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As H. WILLIAM "BILL" Cyphers III took over Subaru of America's national marketing, the automaker geared up for its largest-ever U.S. ad campaign.

Named VP-marketing in late June, the 51-year-old Mr. Cyphers was clear on his priorities.

"Immediately, what's important is a successful launch" of the all-new Legacy and Outback, he said.

Subaru last month debuted nine 30-second TV spots for the marques (AA, Aug. 2). It has committed about $45 million to the effort -- about 57% of this year's budget.

It could cap a strong year for the all-wheel-drive niche player. In the first seven months of 1999, Subaru sold 85,478 vehicles, an 8% increase from 1998. July sales of 13,233 units were the best since 1987.


Perhaps that's why Mr. Cyphers -- succeeding Timothy Mahoney, now general marketing manager at Porsche Cars North America -- and agency Temerlin McClain, Dallas, aren't looking to change much.

Although they're broadening ads to include the Legacy and Forester as well as the Outback, the current spots continue to use Australian actor Paul Hogan as spokesman and maintain Subaru's humorous tone.

"In general, we're happy with our marketing," Mr. Cyphers said. "We've had three of our best years ever."

However, he said Subaru is expanding its use of new media and will increase spending on Web banner ads to $500,000 this year, up 200%.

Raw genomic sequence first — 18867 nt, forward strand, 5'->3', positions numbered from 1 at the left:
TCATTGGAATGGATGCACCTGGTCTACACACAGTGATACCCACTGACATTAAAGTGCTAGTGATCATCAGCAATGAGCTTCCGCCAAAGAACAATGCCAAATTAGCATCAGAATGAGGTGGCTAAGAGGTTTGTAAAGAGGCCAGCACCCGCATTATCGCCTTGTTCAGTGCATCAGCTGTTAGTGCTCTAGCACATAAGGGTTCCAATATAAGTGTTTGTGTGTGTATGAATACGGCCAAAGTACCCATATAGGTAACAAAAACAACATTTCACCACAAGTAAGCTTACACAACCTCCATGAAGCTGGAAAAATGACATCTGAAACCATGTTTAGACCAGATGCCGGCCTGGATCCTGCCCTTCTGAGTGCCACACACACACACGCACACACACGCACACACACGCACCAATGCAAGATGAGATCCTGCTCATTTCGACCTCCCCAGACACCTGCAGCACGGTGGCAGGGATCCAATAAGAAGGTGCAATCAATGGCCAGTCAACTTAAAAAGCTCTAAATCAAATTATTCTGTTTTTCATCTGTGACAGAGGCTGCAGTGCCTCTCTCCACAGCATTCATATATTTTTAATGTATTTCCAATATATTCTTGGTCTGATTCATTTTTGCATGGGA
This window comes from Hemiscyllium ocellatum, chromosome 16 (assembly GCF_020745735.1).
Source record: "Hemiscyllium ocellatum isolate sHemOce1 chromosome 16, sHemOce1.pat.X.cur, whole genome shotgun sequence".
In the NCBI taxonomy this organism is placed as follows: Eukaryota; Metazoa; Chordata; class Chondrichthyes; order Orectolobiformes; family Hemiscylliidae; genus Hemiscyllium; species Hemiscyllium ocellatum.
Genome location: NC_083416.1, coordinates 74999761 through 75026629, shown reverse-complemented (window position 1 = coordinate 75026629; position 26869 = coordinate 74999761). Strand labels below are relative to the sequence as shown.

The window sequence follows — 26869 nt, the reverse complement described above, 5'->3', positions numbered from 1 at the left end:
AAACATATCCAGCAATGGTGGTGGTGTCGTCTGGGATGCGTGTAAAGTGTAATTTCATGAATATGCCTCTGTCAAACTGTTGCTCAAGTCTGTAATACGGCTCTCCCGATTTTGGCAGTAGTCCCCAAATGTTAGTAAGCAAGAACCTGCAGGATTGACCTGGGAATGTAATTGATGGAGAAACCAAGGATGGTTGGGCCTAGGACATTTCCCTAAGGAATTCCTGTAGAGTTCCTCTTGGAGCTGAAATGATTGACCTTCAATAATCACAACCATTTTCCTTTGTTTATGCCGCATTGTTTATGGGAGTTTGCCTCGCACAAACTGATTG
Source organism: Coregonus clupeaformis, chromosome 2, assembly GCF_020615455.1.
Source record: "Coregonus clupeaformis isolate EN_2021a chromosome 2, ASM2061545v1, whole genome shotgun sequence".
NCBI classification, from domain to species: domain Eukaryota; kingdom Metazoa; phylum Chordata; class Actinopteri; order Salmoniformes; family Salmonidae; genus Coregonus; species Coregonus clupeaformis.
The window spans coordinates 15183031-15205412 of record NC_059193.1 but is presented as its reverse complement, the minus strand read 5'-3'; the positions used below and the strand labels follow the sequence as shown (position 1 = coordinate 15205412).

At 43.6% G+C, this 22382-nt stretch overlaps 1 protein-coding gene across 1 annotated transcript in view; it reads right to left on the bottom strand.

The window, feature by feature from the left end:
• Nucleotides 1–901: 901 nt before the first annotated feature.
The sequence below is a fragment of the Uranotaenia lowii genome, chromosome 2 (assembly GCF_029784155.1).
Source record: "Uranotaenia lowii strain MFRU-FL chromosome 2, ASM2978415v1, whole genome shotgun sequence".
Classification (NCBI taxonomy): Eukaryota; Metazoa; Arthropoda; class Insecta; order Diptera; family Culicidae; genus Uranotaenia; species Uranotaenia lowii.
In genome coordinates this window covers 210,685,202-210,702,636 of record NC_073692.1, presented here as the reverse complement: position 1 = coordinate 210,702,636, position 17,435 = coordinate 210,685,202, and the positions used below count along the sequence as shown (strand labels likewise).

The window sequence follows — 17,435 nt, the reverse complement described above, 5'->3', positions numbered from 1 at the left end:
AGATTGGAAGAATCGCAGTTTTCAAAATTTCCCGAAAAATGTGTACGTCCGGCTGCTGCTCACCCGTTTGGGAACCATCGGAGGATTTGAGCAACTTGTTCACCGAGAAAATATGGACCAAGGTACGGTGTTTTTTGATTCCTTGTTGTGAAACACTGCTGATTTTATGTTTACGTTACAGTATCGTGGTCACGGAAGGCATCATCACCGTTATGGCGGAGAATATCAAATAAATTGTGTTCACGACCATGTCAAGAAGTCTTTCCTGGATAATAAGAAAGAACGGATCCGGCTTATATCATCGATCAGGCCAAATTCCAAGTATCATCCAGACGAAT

Subaru has contracted with Cobalt Group, Seattle, to design and administer dealer Web sites. The effort, in which 80% of dealers have enlisted, aims to give sites a uniform look, in part to counter identity problems with dealers carrying more than one brand.

In addition, Mr. Cyphers said Subaru is "subtly nudging the brand upscale."

Although major sports sponsorships may be beyond its budget, Subaru backs active sports that match its owners' interests. It sponsors events of the newly formed Masters Rowing Association; Mr. Cyphers noted that rowing is a fast-growing collegiate sport among women.

Prior to taking his current position, Mr. Cyphers was VP-field operations, managing five regional operations. A graduate of Michigan State University with an M.B.A., he spent 10 years at Ford Motor Co. before joining Subaru in 1984.

Mr. Cyphers said he has "been on the receiving end of a lot of advertising campaigns and seen how they work and don't work on the dealer level. I've got a good feel for what's going to work."

That doesn't necessarily mean ads dealers love, he said.


"If you have ads that the dealers don't like but they're selling cars, you can get around that," he said. "If you have ads that the dealers don't like and they aren't selling cars, that's the kiss of death."

But for now, there's little static over Subaru advertising. The decision to stick with Mr. Hogan, who has pitched Subarus since 1995, is backed by research showing that "he's wearing well," Mr. Cyphers said. And Subaru dealers love the actor's "Crocodile Dundee" persona.

"We're all supportive of Paul Hogan," he said, "but the dealers -- they're

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